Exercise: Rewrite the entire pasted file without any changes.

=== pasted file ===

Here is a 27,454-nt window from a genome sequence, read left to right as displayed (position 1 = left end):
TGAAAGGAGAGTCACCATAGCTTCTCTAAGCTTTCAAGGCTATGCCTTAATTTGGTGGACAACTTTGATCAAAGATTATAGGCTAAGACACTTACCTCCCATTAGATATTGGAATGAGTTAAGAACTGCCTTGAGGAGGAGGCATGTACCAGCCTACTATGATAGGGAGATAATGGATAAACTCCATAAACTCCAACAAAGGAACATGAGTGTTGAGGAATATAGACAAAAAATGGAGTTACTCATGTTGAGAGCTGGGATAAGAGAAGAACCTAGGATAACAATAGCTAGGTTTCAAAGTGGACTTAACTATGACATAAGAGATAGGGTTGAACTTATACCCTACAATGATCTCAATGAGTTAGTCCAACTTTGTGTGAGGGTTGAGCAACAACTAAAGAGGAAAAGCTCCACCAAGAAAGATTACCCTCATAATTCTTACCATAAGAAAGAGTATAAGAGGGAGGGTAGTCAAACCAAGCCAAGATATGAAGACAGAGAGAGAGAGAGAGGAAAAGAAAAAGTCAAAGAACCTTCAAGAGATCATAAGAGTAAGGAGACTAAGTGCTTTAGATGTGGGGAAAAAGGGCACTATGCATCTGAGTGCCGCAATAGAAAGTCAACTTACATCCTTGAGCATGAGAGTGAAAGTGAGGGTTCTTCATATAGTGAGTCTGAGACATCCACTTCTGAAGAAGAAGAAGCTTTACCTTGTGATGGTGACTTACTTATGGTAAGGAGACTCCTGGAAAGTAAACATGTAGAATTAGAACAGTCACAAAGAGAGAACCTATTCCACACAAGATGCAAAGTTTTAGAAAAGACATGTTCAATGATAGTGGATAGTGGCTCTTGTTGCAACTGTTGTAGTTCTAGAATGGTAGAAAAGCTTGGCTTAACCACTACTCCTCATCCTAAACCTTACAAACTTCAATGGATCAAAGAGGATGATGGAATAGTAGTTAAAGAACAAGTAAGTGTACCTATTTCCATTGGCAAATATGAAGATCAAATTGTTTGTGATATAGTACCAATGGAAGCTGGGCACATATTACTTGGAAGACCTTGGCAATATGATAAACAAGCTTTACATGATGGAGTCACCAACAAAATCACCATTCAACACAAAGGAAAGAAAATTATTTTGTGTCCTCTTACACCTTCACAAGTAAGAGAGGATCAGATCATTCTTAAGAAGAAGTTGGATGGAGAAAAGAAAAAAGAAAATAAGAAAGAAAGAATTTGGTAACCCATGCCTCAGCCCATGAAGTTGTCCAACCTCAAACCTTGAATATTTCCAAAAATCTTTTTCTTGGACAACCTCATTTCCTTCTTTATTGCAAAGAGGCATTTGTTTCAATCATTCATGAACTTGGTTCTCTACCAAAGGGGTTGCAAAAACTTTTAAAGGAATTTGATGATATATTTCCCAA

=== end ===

Here is a 27,454-nt window from a genome sequence, read left to right as displayed (position 1 = left end):
TGAAAGGAGAGTCACCATAGCTTCTCTAAGCTTTCAAGGCTATGCCTTAATTTGGTGGACAACTTTGATCAAAGATTATAGGCTAAGACACTTACCTCCCATTAGATATTGGAATGAGTTAAGAACTGCCTTGAGGAGGAGGCATGTACCAGCCTACTATGATAGGGAGATAATGGATAAACTCCATAAACTCCAACAAAGGAACATGAGTGTTGAGGAATATAGACAAAAAATGGAGTTACTCATGTTGAGAGCTGGGATAAGAGAAGAACCTAGGATAACAATAGCTAGGTTTCAAAGTGGACTTAACTATGACATAAGAGATAGGGTTGAACTTATACCCTACAATGATCTCAATGAGTTAGTCCAACTTTGTGTGAGGGTTGAGCAACAACTAAAGAGGAAAAGCTCCACCAAGAAAGATTACCCTCATAATTCTTACCATAAGAAAGAGTATAAGAGGGAGGGTAGTCAAACCAAGCCAAGATATGAAGACAGAGAGAGAGAGAGAGGAAAAGAAAAAGTCAAAGAACCTTCAAGAGATCATAAGAGTAAGGAGACTAAGTGCTTTAGATGTGGGGAAAAAGGGCACTATGCATCTGAGTGCCGCAATAGAAAGTCAACTTACATCCTTGAGCATGAGAGTGAAAGTGAGGGTTCTTCATATAGTGAGTCTGAGACATCCACTTCTGAAGAAGAAGAAGCTTTACCTTGTGATGGTGACTTACTTATGGTAAGGAGACTCCTGGAAAGTAAACATGTAGAATTAGAACAGTCACAAAGAGAGAACCTATTCCACACAAGATGCAAAGTTTTAGAAAAGACATGTTCAATGATAGTGGATAGTGGCTCTTGTTGCAACTGTTGTAGTTCTAGAATGGTAGAAAAGCTTGGCTTAACCACTACTCCTCATCCTAAACCTTACAAACTTCAATGGATCAAAGAGGATGATGGAATAGTAGTTAAAGAACAAGTAAGTGTACCTATTTCCATTGGCAAATATGAAGATCAAATTGTTTGTGATATAGTACCAATGGAAGCTGGGCACATATTACTTGGAAGACCTTGGCAATATGATAAACAAGCTTTACATGATGGAGTCACCAACAAAATCACCATTCAACACAAAGGAAAGAAAATTATTTTGTGTCCTCTTACACCTTCACAAGTAAGAGAGGATCAGATCATTCTTAAGAAGAAGTTGGATGGAGAAAAGAAAAAAGAAAATAAGAAAGAAAGAATTTGGTAACCCATGCCTCAGCCCATGAAGTTGTCCAACCTCAAACCTTGAATATTTCCAAAAATCTTTTTCTTGGACAACCTCATTTCCTTCTTTATTGCAAAGAGGCATTTGTTTCAATCATTCATGAACTTGGTTCTCTACCAAAGGGGTTGCAAAAACTTTTAAAGGAATTTGATGATATATTTCCCAA